Nature and Biodiversity

How can we ensure water resilience in a climate-altered world?

Water operators are pivotal players in driving a paradigm shift in the water management system to address the critical scenario imposed by climate change.

Water operators are pivotal players in driving a paradigm shift in the water management system to address the critical scenario imposed by climate change. Image: This image was generated with the assistance of AI and provided by Acea

Fabrizio Palermo
Chief Executive Officer and General Manager, Acea
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Climate and Nature

This article is part of: World Economic Forum Annual Meeting
  • Water operators are pivotal players in driving a paradigm shift in the water management system to address the critical scenario imposed by climate change.
  • An integrated industrial approach to water management paves the way for a new strategy concerning water infrastructure and reuse.
  • Artificial intelligence presents both demanding challenges in terms of water consumption and promising opportunities for enhancing the water management system.

Climate change is exacerbating existing water stress and is already generating a measurable impact on the water cycle, altering the quantity, distribution, timing and quality of water. Moreover, a surge in water demand is unfolding due to new consumption patterns. Indeed, when discussing water, all sectors should be considered, ranging from agriculture to tech industries.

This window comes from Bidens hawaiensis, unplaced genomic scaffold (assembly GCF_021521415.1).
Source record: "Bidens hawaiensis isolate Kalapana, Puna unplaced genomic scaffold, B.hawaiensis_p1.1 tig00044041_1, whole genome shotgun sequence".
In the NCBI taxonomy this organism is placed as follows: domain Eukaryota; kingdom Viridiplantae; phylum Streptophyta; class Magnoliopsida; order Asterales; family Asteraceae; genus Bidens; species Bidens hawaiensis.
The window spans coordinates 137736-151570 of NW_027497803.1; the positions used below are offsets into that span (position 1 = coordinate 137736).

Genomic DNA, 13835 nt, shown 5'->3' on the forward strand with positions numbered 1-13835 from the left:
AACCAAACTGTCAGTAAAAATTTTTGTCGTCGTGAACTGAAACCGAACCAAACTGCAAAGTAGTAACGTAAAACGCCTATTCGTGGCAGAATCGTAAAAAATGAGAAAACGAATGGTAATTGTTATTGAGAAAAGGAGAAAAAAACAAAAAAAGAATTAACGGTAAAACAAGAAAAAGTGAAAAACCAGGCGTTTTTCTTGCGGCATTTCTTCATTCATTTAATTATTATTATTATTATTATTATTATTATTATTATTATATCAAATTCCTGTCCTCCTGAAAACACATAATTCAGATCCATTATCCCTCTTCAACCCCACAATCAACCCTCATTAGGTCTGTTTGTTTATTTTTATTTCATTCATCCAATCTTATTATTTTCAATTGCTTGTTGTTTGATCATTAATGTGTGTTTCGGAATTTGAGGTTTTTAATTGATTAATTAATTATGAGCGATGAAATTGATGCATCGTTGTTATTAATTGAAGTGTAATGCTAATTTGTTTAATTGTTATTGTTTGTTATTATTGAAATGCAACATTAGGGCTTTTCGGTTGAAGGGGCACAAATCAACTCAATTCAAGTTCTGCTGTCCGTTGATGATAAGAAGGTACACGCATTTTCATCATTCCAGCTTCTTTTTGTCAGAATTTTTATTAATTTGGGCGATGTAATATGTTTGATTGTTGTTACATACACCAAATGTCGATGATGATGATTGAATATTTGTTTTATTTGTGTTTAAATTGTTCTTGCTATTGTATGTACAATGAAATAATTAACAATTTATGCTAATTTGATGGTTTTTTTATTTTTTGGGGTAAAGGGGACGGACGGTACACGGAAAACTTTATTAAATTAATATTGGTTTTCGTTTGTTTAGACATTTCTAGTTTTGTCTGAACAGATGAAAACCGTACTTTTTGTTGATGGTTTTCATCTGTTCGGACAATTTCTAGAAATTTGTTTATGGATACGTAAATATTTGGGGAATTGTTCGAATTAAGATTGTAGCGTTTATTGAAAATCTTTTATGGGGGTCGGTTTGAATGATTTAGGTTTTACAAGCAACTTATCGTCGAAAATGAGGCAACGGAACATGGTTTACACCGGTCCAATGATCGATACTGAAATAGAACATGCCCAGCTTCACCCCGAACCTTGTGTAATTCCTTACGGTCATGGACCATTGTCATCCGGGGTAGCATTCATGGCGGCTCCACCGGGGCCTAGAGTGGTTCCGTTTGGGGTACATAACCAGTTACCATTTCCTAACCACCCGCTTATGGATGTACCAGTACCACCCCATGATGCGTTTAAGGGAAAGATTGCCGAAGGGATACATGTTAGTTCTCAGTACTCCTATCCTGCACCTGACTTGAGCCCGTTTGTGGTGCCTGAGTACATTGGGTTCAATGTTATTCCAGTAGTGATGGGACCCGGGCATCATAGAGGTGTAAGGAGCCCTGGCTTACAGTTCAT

To ensure water efficiency, safety and sustainability, it is crucial to change how water services are managed. In this context, water operators play a key role in adapting the water management system to evolving needs and addressing three major themes: modernizing infrastructure, enabling water reuse and leveraging the potential of new technologies.


What is the Forum doing to address the global water challenge?

Water management infrastructure

Despite its abundant water resources, Italy is facing a dramatic challenge with its water management system as its infrastructure has been severely neglected over the past decades. Today, due to a huge investment gap, old infrastructure is still being used: about 60% of the system is more than 30 years old and 25% is more than 50 years old.

This lack of investment is the consequence of the industry fragmentation in the country, with a notable absence of a comprehensive 360° industrial vision for the sector. This fragmented approach has stifled innovation, leaving the sector ill-prepared to harness the potentially transformative impact of technology.

Therefore, it is crucial to step up investments to realize a modern and interconnected network. Though the economic recovery instrument Next Generation EU has earmarked financial resources for the water sector, more investment is needed.

In this critical context, water operators, acting as regional or preferably national players, are the sole actors equipped with the industrial know-how and financial resources to address the challenges Italy is facing.

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    Re-using water

    Precipitation patterns are changing in Italy, as well as in many other regions, in terms of quantity and geographic distribution, with significant economic impacts in all sectors. It is crucial to recognize that the challenge to ensure water availability extends beyond weather pattern change, however. Industries are large water consumers and projections indicate a further rise in demand. According to estimates, by 2025, 3.5 billion people will live in areas facing water scarcity, emphasizing the urgency of comprehensive water management strategies.